Early dietary experience may shape salt preference

December 21, 2011

A study published in the American Journal of Clinical Nutrition shows that infants who have been introduced to starchy table foods—which often contain added salt—may have a greater preference for salty taste than infants who are not yet eating these foods.

In the study, salt preference of 61 infants was tested at both two and six months of age. At each age, the infant was allowed to drink from three bottles for two min each. One bottle contained water, another contained a moderate concentration of salt (1%, about the saltiness of commercial chicken noodle soup) and the third bottle had a higher concentration of salt (2%, which tastes extremely salty to adults). Preference for salty taste was calculated at each age by comparing the amount the infant consumed of a given salt solution to the amount of water it consumed. Thus, if the infant drank more of the 1% salt solution than water, it was considered to have a preference for the 1% solution.

Two-month-old infants were either indifferent to (1%) or rejected (2%) the salt solutions. At six months, salty taste preference of the same infants was related to previous exposure to starchy table food. The 26 infants already eating starchy foods preferred both salt solutions to water, while the 35 babies who had not yet been introduced to these foods remained indifferent to or continued to reject the salt solutions. Reflecting their greater liking for salty taste, the exposed infants consumed 55% more salt during a preference test than did infants not yet introduced to starchy foods.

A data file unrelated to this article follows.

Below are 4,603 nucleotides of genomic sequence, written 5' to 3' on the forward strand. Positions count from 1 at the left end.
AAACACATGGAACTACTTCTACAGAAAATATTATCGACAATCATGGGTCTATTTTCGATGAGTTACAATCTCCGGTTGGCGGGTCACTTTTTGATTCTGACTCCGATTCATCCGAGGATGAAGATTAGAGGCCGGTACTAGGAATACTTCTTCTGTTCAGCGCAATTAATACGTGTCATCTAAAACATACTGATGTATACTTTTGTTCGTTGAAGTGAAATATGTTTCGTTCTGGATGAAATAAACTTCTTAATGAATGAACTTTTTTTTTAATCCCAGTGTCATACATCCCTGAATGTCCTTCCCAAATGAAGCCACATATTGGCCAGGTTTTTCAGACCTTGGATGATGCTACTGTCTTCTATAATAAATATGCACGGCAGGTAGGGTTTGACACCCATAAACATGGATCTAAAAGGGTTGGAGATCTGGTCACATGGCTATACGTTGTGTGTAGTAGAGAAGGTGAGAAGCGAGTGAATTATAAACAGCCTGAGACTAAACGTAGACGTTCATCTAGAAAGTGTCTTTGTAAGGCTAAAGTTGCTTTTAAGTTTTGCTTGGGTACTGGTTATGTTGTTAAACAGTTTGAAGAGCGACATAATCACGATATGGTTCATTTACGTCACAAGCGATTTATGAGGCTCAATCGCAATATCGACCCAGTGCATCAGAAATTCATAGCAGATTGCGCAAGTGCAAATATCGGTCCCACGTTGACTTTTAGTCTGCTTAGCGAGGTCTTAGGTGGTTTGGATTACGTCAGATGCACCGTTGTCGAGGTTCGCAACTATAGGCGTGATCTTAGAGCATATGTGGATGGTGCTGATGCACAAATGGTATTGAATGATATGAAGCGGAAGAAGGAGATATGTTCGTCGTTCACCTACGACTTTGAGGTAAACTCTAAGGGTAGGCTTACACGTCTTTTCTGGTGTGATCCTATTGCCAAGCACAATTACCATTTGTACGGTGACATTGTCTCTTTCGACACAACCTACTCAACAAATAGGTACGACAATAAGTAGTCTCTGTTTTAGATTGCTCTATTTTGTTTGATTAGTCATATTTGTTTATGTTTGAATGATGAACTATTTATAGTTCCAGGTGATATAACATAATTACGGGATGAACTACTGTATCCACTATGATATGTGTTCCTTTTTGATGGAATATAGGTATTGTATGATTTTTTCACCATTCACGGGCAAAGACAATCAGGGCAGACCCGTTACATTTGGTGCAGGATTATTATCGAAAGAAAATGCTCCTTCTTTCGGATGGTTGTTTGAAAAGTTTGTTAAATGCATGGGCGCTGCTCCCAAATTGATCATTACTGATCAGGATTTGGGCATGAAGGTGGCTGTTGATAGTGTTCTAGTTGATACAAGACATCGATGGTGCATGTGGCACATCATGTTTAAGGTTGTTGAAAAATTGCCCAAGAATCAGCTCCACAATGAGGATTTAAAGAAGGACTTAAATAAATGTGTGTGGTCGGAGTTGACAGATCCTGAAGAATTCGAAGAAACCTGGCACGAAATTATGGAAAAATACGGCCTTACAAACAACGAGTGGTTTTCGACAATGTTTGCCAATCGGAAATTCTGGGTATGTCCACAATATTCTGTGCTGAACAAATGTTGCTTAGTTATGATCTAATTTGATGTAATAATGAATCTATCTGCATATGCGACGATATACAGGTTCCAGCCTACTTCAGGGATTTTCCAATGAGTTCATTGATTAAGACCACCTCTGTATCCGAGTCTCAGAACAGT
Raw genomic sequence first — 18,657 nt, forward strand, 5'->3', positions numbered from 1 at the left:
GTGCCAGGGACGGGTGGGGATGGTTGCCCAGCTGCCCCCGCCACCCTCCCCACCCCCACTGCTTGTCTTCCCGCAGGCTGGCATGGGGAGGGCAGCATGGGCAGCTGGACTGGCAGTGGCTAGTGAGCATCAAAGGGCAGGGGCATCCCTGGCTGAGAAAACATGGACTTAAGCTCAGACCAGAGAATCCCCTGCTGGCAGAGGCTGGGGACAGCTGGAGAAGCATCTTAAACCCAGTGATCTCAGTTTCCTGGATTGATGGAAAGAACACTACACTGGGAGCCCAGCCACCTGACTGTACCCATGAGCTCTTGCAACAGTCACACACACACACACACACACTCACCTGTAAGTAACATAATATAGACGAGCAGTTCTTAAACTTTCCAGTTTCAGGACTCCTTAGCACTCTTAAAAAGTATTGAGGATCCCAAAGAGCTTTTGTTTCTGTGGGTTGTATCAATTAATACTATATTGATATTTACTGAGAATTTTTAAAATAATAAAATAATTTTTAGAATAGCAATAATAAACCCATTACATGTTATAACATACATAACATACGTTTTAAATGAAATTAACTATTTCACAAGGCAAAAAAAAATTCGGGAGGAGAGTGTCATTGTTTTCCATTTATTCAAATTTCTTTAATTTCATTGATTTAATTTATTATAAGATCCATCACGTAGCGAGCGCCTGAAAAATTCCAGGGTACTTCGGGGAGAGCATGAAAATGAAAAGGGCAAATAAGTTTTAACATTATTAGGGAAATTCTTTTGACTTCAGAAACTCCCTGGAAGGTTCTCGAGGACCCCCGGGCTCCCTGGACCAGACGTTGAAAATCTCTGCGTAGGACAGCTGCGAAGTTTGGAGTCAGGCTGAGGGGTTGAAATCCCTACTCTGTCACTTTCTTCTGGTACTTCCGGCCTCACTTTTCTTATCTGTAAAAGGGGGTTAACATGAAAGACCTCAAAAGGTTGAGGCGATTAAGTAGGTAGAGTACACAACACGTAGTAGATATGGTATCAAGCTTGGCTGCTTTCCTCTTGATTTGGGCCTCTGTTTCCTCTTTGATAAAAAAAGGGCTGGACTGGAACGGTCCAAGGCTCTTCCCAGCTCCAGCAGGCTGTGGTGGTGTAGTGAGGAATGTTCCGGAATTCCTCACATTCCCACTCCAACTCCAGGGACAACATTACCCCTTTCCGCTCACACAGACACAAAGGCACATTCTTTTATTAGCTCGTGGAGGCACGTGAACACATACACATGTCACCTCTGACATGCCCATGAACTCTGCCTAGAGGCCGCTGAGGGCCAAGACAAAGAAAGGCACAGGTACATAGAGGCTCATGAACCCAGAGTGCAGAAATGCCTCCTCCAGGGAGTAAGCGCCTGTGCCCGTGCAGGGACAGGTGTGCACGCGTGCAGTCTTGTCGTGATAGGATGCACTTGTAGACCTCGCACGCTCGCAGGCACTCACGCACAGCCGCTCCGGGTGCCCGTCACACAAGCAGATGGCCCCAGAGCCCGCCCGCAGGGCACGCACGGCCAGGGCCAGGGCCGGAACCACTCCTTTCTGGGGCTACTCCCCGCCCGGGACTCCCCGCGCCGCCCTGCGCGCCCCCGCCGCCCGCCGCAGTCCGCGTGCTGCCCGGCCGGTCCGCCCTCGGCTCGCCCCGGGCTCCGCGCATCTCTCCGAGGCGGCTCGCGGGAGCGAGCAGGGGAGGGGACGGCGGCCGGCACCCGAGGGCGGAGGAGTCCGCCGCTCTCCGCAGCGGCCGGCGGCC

To explore whether the early effect extended into childhood, 26 of the children returned at preschool age. Mothers completed questionnaires about the children’s dietary behaviors, which revealed that the 12 children who were introduced to starchy table foods before six months of age were more likely to lick salt from foods and also were likely to eat plain salt. These findings suggest that the early dietary exposure was related to an increased affinity for the taste of salt several years later.

“More and more evidence is showing us that the first months of life constitute a sensitive period for shaping flavor preferences. In light of the health consequences of excess sodium intake, we asked if the effect of early experience extended to salt,” said lead author Leslie J. Stein, a Physiological Psychologist at Monell. Stein noted that the study was a correlational and experimental studies need to be conducted to address the question of how children and adults come to prefer high levels of salt in their food.

Abstract